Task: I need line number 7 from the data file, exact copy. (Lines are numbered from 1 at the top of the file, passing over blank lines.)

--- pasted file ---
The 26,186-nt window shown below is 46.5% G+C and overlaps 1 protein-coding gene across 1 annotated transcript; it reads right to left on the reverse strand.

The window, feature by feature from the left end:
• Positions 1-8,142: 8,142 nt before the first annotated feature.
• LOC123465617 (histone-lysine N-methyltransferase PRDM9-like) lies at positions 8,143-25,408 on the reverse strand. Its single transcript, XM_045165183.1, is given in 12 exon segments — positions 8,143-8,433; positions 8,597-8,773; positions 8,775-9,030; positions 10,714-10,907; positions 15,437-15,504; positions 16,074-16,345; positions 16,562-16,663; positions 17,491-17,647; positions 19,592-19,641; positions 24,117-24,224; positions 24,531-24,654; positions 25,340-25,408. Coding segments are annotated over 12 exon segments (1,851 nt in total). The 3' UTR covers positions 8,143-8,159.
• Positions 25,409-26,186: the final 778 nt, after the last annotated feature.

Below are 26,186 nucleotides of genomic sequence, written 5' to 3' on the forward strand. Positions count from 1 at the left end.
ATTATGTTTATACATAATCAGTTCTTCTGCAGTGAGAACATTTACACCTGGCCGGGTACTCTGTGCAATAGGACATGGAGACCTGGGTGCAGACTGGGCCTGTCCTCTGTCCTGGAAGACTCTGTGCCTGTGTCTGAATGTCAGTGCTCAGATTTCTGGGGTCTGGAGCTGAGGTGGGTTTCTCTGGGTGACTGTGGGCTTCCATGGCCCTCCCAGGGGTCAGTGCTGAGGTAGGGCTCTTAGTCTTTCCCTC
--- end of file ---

ATTATGTTTATACATAATCAGTTCTTCTGCAGTGAGAACATTTACACCTGGCCGGGTACTCTGTGCAATAGGACATGGAGACCTGGGTGCAGACTGGGCCTGTCCTCTGTCCTGGAAGACTCTGTGCCTGTGTCTGAATGTCAGTGCTCAGATTTCTGGGGTCTGGAGCTGAGGTGGGTTTCTCTGGGTGACTGTGGGCTTCCATGGCCCTCCCAGGGGTCAGTGCTGAGGTAGGGCTCTTAGTCTTTCCCTC